Canada

Tories drop 2 would-be Ontario candidates

Two former federal Conservative candidates said Wednesday they've been unfairly pushed aside by the party despite being acclaimed for the next election.

Mark Warner, Brent Barr no longer party's picks

Two former federal Conservative candidates said Wednesdaythey've been unfairly pushed aside by the partydespite being acclaimed for thenext election.

In fact last year's Conservative platform said the party would ensure nomination races are fair and transparent, but the recent decisions by the Tories' national office has left the two former contenders questioning the process.

Mark Warner, the once-acclaimed Tory candidate for Toronto Centre, was slated to run against former Ontario premier and federal Liberal leadership candidate Bob Rae. The seat was left vacant by the retirementof former interim Liberal leader and cabinet member Bill Graham in July.

Mark Warner, who was ready to run in Toronto-Centre, now jokes that his campaign signs will go straight to the recycling bin. ((CBC))

Butthe 43-year-old Warnersaid the Conservatives party's national office informed him hewas no longer their pick because ofcontinued differences of opinionand strategy, as well his penchant for speaking out aboutsubjects that didn't receive party authorization, such as education, affordable housing and HIV/AIDS issues.

"Frankly, I felt there was a lot of micromanagement … and I don't think it was legitimate," Warner, an international trade lawyer,told the CBC on Wednesday. "I was going off-message."

Warner said references to his attendance at an internationalAIDS conference inToronto in 2006were removed from his bio when he sent it to Ottawa for approval.

"It does seem to be something that bothers people and I don't exactly know why," he said.

Conference organizers criticized Prime Minister Stephen Harper for failing to attend the event, whichfeatured high-profilespeakers, includingformer UN envoy Stephen Lewis, former U.S. president Bill Clinton and Microsoft founder and philanthropist Bill Gates.

But Conservative party officials saidWarner was a difficult candidate because he didn't follow advice or take direction.

Warner said he was ousted in part for giving an interview to a national magazine about working with a former Liberal cabinet minister.

"I was told that when a reporter comes up like that, you say no comment," said Warner. "I am offended by it, I think it's important to use the modern means of communication to reach people."

Rae issued a release on Wednesday praising Warner as a "as a thoughtful and hardworking person"and said his treatment by Tory leaderswas a "national disgrace."

Guelph businessman ousted

In the riding of Guelph, businessman Brent Barr had won the party's nomination in March, but was told on Oct. 19 that party headquarters had rejected him without any warning.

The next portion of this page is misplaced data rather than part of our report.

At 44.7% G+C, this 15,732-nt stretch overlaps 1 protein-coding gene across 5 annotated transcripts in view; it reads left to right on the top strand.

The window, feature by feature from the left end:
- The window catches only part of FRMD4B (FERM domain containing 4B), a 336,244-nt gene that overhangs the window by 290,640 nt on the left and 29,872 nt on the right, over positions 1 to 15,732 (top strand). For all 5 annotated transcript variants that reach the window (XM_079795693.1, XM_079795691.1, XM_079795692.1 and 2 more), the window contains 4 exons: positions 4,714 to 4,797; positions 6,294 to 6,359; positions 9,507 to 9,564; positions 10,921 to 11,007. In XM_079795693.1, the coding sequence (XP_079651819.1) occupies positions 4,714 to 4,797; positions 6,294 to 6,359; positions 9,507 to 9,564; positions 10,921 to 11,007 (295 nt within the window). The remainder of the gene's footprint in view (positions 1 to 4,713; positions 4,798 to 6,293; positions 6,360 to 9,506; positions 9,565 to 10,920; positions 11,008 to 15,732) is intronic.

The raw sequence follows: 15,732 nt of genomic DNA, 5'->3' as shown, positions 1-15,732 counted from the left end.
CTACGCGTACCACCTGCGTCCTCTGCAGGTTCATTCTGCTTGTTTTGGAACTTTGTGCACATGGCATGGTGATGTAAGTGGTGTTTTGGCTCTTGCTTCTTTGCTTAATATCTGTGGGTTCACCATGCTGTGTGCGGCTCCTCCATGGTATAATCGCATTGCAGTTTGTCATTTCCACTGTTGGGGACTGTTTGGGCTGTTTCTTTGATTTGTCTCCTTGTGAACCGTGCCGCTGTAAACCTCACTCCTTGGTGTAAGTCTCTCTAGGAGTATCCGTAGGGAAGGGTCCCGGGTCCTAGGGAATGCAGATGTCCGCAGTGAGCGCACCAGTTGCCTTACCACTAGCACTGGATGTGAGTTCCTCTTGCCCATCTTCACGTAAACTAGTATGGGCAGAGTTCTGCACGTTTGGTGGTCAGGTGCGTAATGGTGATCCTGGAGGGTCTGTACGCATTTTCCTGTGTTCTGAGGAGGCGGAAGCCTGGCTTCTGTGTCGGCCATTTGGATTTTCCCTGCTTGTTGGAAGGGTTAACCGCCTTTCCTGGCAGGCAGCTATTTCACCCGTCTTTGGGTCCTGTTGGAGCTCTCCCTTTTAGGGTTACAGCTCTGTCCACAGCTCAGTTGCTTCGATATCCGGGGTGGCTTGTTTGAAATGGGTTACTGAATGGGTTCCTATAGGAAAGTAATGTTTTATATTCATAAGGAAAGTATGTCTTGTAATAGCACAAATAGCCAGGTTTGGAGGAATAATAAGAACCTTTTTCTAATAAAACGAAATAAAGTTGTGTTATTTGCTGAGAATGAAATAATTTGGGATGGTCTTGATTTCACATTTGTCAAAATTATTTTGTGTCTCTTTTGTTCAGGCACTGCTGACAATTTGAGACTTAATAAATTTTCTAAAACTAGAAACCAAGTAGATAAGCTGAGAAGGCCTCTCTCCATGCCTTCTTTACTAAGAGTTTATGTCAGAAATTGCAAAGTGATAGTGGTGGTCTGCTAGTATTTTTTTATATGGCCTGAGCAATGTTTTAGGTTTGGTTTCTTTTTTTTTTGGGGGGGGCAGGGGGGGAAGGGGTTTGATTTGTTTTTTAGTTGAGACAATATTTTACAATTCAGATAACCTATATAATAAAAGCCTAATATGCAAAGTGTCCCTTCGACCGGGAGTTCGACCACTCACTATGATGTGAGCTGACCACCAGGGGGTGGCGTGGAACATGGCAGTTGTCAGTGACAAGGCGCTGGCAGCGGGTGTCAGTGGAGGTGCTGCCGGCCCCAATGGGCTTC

Brent Barr says he wore a hole through the sole of one of his shoes from campaigning. ((CBC))

"They told me what happened, and I'm still surprised by what happened," hetold CBCNews.ca onWednesday.

"I would have imagined someone would have taken me aside and said, 'Brent, we have some questions.' They didn't do that."

Barr camein second in the riding in the 2006 election tothe LiberalincumbentBrenda Chamberlain. Hesaidthe party brass told himhe was being dropped because hewasn't campaigning hard enough to build up the party locally, despite his holdingfour community events a week and inviting potential voters into his home for coffee chats.

"That's a completely false statement," he said of the charge of lax campaigning. "If I had actually done anything to embarrass or denigrate the party, I would sit down right and accept it. But I didn't."

Barr said he suspected the party has pushed him aside in favour of a star candidate, something Prime Minister Stephen Harper has blasted Liberals for doing while campaigning for the 2004 federal election.

At the time, Harper said: "We want to clean up internal party politics, beginning with grassroots democratic control of the nomination process."

Conservative Party president Don Plettwould not reveal the precise reasons for dropping the two candidates, citing privacy issues. Hewould only say there were certain concerns and because of those concerns the party needed to take action.

Barrsaid hisloyalty to the partymade himunsure about running as an independent whenever another federal election is called.

"By removing me, it's a slap in the face of democracy andI suspect that will come back and hurt them in the next election," he said.

"I'm a Conservative; I've always been a Conservative. But as far as what happens in the next election, I really can't say at this point."